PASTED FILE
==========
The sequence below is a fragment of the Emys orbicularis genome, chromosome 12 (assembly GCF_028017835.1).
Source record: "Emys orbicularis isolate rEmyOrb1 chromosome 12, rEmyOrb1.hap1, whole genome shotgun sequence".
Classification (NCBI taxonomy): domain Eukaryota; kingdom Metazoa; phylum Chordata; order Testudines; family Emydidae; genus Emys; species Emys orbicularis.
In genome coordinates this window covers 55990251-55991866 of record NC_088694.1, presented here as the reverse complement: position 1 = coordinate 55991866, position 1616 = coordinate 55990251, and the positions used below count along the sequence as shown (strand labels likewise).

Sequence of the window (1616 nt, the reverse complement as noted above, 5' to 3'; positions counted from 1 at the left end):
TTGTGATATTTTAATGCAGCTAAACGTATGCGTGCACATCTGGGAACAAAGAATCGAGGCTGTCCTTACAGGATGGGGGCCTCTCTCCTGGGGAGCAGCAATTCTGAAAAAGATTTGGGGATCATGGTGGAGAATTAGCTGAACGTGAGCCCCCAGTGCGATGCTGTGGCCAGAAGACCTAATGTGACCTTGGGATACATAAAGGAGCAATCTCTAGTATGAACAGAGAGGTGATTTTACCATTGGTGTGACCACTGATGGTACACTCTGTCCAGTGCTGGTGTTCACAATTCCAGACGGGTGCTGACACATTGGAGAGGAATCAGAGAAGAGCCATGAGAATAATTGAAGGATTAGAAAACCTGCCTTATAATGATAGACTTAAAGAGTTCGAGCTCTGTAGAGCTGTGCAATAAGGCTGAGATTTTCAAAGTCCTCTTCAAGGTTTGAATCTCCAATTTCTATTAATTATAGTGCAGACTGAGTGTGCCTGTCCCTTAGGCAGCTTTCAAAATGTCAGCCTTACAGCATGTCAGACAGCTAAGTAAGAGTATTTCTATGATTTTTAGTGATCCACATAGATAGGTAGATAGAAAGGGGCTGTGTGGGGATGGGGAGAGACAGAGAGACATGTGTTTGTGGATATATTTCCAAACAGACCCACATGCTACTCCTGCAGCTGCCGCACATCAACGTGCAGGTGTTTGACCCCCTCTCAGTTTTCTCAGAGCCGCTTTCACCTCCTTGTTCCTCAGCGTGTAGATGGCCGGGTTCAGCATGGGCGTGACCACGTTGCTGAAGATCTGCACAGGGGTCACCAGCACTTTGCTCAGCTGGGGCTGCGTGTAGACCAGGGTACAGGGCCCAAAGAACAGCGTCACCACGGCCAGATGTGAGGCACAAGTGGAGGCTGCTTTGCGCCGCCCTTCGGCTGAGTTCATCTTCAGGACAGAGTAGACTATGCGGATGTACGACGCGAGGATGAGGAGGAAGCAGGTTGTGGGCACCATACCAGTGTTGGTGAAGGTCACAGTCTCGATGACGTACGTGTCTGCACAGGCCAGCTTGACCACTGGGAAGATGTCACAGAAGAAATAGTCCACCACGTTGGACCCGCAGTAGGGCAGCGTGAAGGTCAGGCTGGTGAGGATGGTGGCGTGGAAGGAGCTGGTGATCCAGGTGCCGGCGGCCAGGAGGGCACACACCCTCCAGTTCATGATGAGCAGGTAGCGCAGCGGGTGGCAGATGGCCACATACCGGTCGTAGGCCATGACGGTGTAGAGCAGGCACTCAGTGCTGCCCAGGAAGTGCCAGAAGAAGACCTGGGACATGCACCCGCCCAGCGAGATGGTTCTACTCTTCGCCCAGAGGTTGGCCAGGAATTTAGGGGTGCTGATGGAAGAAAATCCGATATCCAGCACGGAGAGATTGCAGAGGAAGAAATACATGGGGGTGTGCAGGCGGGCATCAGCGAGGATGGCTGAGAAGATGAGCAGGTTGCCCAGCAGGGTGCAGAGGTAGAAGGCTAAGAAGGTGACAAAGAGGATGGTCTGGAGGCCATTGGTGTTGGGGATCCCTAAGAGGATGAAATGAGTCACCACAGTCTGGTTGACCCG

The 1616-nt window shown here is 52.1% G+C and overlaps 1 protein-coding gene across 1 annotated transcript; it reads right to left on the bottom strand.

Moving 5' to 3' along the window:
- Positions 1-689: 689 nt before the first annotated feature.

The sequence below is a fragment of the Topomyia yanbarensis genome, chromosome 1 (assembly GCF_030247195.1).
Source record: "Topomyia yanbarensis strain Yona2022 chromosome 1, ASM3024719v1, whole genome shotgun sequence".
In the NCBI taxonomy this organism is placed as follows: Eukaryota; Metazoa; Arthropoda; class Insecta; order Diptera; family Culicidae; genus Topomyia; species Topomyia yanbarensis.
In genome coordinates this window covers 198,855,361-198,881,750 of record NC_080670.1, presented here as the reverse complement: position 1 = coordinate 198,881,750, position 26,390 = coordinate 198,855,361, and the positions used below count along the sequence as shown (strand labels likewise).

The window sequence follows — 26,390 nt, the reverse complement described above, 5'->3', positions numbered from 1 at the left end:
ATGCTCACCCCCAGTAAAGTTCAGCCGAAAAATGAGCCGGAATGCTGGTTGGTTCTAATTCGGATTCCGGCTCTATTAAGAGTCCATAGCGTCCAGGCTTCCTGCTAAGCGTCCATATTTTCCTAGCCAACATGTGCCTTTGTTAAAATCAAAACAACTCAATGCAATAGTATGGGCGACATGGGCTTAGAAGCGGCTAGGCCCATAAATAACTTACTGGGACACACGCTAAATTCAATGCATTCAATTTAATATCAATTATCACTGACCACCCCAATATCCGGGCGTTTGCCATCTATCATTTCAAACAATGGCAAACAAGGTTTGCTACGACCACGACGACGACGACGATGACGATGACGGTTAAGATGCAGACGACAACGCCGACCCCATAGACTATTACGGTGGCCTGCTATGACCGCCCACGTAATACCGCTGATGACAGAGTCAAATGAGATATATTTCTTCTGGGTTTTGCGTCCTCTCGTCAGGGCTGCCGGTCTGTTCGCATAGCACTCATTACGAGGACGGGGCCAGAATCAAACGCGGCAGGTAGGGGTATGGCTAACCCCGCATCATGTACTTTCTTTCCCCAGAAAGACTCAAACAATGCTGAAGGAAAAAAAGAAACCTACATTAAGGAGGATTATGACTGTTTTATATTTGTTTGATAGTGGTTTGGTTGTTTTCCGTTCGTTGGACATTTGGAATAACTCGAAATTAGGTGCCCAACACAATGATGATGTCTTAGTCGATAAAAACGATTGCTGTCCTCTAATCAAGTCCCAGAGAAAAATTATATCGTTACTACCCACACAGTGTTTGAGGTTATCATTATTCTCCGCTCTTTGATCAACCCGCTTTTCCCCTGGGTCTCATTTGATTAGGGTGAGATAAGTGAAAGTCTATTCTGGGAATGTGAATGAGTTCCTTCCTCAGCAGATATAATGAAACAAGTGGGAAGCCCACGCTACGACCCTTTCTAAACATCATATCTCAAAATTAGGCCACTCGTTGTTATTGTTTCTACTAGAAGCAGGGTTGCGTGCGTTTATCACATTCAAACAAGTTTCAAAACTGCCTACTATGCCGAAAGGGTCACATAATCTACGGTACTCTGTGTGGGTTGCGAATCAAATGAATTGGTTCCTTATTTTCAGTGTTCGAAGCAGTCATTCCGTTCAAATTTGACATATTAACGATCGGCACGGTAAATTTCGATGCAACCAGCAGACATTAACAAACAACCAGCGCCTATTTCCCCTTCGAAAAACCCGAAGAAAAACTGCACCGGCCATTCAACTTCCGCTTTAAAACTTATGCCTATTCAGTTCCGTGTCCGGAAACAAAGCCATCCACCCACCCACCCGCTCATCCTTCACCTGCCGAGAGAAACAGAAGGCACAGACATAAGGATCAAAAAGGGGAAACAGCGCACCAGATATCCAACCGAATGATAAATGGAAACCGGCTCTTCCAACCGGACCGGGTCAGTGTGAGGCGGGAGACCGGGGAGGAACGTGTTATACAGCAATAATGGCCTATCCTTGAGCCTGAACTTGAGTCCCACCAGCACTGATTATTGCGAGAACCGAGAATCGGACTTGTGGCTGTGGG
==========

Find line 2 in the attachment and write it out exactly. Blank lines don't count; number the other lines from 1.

Source record: "Emys orbicularis isolate rEmyOrb1 chromosome 12, rEmyOrb1.hap1, whole genome shotgun sequence".